Somerford Keynes, Gloucestershire
History, tourist information, and nearby accommodation
HERITAGE HIGHLIGHTS: The 7th-century church of All Saints
Somerford Keynes is a pretty Gloucestershire village in the Cotswold Water Park, near the Wiltshire border and roughly five miles from Cirencester. Until 1897 the village was part of Wiltshire but when civil parishes were created in that year the residents voted to be part of Gloucestershire by a vote of 3 to 2!
Archaeological excavations show that there has been human activity here since at least Roman times but the present village grew up in the late 7th century when land here was granted to Malmesbury Abbey by Berhtwald, a nephew of King Ethelred.
The village name comes from a combination of Somerford (a ford that can only be used in summer) and Keynes, for the Keynes family, lords of the manor in the medieval period. The name is an English mangling of the Norman village of Cahaignes where the family originated.
The monks of Malmesbury had built a stone church by AD 695, and a doorway from the 7th-century building is incorporated into the north wall of the 13th-century parish church of All Saints. Other historical features of All Saints Church include the 1654 tomb of Robert Strange, the lord of the manor.
The 15th-century Manor House is visible over the churchyard wall immediately west of the church. The late-medieval house was extended in the 1630s and again in 1924. There is thought to have been a manor house here since the 14th century.
Don't confuse the Manor House with Somerford Keynes House, just south of the church on Main Street. Somerford Keynes House was built in 1804 and served as the vicarage until 1916. Between the house and the street stands a large stable block with accommodation for coaches and horses. The stables were built in the late 19th century and are now converted into cottages.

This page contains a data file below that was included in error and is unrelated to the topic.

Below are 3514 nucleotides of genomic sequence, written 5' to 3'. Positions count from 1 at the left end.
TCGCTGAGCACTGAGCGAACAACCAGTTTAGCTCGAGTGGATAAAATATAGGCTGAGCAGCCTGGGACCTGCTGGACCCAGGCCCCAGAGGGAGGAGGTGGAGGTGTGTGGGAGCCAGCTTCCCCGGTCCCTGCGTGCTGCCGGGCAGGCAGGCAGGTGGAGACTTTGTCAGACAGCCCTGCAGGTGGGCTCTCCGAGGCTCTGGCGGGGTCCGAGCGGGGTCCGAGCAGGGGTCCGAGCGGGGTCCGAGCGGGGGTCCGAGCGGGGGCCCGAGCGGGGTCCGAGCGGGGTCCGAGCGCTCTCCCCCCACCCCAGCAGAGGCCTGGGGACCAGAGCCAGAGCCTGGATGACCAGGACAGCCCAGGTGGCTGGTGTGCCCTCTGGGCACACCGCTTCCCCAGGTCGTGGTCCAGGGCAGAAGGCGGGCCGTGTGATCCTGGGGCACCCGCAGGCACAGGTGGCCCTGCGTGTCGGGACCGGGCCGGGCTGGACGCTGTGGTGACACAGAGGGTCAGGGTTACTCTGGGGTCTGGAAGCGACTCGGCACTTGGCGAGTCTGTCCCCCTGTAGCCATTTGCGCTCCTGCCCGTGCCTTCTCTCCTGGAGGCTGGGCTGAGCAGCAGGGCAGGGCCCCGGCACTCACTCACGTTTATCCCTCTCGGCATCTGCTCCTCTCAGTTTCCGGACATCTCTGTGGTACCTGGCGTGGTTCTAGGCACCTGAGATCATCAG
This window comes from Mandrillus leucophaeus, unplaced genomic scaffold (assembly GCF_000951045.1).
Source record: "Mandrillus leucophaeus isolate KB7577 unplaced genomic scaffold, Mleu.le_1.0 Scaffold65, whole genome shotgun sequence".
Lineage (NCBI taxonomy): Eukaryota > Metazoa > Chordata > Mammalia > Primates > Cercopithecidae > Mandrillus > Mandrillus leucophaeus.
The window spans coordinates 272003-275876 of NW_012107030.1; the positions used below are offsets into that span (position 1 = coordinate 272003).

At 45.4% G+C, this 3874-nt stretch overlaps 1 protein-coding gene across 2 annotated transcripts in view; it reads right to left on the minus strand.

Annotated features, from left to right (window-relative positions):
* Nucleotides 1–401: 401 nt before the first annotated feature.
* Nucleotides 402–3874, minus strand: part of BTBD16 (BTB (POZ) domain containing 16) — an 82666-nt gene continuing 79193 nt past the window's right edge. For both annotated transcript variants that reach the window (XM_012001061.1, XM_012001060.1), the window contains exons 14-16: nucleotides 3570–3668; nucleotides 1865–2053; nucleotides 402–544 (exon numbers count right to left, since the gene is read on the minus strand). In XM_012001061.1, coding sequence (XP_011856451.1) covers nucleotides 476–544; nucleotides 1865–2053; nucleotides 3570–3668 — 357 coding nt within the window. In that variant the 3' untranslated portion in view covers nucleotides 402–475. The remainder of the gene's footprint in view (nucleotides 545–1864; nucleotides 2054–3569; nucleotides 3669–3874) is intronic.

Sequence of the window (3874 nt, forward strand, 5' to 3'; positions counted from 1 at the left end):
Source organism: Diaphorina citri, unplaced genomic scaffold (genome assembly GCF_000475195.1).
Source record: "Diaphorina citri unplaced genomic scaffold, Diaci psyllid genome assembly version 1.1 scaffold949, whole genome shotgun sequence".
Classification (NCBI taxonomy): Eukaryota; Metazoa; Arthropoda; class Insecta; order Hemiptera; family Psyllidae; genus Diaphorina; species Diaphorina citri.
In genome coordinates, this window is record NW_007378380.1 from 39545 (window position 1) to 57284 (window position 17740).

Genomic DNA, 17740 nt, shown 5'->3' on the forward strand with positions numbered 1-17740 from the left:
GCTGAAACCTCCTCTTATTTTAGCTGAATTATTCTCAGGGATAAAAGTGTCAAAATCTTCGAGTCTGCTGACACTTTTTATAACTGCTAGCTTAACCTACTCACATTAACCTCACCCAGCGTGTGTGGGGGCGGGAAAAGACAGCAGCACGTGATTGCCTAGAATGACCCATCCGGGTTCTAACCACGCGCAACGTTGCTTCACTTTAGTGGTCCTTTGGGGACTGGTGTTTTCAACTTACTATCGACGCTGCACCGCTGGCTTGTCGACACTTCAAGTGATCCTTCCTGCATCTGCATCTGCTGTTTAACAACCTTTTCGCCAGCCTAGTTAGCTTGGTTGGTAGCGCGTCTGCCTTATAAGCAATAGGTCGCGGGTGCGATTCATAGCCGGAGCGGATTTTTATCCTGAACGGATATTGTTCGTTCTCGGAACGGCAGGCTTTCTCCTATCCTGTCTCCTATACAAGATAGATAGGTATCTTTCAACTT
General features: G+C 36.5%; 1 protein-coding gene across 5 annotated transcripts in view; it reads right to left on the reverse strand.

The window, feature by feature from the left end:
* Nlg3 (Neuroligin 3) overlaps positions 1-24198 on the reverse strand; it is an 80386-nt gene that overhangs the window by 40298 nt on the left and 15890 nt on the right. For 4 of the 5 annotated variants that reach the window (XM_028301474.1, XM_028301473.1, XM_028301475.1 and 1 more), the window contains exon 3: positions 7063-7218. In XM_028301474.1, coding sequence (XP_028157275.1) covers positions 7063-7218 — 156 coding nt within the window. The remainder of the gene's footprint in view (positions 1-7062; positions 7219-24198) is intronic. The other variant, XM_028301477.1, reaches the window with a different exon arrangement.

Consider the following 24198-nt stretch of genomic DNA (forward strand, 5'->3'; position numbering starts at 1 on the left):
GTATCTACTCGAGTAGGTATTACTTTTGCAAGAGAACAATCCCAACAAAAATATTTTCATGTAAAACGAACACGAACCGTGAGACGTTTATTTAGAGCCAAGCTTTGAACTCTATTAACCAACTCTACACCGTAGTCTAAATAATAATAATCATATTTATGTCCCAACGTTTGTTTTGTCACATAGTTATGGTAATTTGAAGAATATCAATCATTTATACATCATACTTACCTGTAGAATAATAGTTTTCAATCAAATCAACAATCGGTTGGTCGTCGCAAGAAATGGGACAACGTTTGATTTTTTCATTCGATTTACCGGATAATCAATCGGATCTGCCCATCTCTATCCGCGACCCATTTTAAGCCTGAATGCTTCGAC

Also on Main Street is the Baker's Arms pub, a lovely country inn dating to the early 18th century. On Lower Mill Lane is The Old School House, built in the late 18th century and still retaining the original school gallery.
The Thames Path National Trail runs through the southern edge of the village on its way to the source of the River Thames at nearby Kemble. Our family can highly recommend the walk along the Thames to the neighbouring village of Ashton Keynes.
Two country parks are on the outskirts of Somerford Keynes. To the south-west is Neigh Bridge Country Park, while Keynes Country Park is just east of the village. Both country parks are centred on large lakes created from old gravel quarries that were flooded to create the Cotswold Water Park in the 1960s.
Somerford Keynes was recorded in the Domesday Book of 1086 when estates here were owned by the Bishop of Lisieux.
Somerford Keynes is located within the Cotswold Water Park and is reached via the Spine Road (West), off the B4696. It can also be reached directly from the southern edge of Cirencester via Spratsgate Lane, off Somerford Road.
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About Somerford Keynes
Address: Spine Road (West), Somerford Keynes, Gloucestershire, England, GL7 6EW
Attraction Type: Village
Location: Off the A419, three miles south of Cirencester on Spine Road West, in the Cotswold Water Park
Website: Somerford Keynes
Photo Credit: David Ross and Britain Express
NEARBY HISTORIC ATTRACTIONS
Heritage Rated from 1- 5 (low to exceptional) on historic interest
Somerford Keynes, All Saints Church - 0.2 miles (Historic Church)
Shorncote, All Saints Church - 1 miles (Historic Church)
Ashton Keynes, Holy Cross Church - 1.5 miles (Historic Church)
South Cerney, All Hallows Church - 2.3 miles (Historic Church)
Leigh, All Saints Church - 3.3 miles (Historic Church)
Thames Head - 3.5 miles (Countryside)
Cirencester Roman Amphitheatre - 3.7 miles (Roman Site)
Cirencester, St John the Baptist - 4.2 miles (Historic Church)
Nearest Accommodation to Somerford Keynes: